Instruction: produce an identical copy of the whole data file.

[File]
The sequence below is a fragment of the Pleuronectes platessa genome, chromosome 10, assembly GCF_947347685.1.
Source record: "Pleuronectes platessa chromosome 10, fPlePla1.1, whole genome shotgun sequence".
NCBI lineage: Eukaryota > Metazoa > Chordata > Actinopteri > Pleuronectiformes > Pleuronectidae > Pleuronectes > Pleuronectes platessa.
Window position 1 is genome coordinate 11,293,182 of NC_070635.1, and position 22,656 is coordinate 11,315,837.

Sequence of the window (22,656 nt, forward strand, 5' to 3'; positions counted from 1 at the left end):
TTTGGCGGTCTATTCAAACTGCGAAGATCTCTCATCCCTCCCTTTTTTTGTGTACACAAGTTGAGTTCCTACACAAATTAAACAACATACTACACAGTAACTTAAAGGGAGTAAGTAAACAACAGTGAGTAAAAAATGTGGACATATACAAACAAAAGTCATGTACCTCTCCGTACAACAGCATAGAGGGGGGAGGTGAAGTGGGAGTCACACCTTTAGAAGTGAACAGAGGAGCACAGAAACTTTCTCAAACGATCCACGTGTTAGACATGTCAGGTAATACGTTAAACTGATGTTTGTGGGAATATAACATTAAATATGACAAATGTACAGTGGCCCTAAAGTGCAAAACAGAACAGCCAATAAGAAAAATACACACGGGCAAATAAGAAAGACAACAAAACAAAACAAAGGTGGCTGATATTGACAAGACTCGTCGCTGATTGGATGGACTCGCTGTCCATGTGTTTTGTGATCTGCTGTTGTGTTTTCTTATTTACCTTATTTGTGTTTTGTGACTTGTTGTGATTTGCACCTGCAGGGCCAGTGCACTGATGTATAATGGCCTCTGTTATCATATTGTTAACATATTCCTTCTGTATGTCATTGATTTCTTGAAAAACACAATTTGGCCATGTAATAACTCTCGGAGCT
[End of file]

The sequence below is a fragment of the Pleuronectes platessa genome, chromosome 10, assembly GCF_947347685.1.
Source record: "Pleuronectes platessa chromosome 10, fPlePla1.1, whole genome shotgun sequence".
NCBI lineage: Eukaryota > Metazoa > Chordata > Actinopteri > Pleuronectiformes > Pleuronectidae > Pleuronectes > Pleuronectes platessa.
Window position 1 is genome coordinate 11,293,182 of NC_070635.1, and position 22,656 is coordinate 11,315,837.

Sequence of the window (22,656 nt, forward strand, 5' to 3'; positions counted from 1 at the left end):
TTTGGCGGTCTATTCAAACTGCGAAGATCTCTCATCCCTCCCTTTTTTTGTGTACACAAGTTGAGTTCCTACACAAATTAAACAACATACTACACAGTAACTTAAAGGGAGTAAGTAAACAACAGTGAGTAAAAAATGTGGACATATACAAACAAAAGTCATGTACCTCTCCGTACAACAGCATAGAGGGGGGAGGTGAAGTGGGAGTCACACCTTTAGAAGTGAACAGAGGAGCACAGAAACTTTCTCAAACGATCCACGTGTTAGACATGTCAGGTAATACGTTAAACTGATGTTTGTGGGAATATAACATTAAATATGACAAATGTACAGTGGCCCTAAAGTGCAAAACAGAACAGCCAATAAGAAAAATACACACGGGCAAATAAGAAAGACAACAAAACAAAACAAAGGTGGCTGATATTGACAAGACTCGTCGCTGATTGGATGGACTCGCTGTCCATGTGTTTTGTGATCTGCTGTTGTGTTTTCTTATTTACCTTATTTGTGTTTTGTGACTTGTTGTGATTTGCACCTGCAGGGCCAGTGCACTGATGTATAATGGCCTCTGTTATCATATTGTTAACATATTCCTTCTGTATGTCATTGATTTCTTGAAAAACACAATTTGGCCATGTAATAACTCTCGGAGCT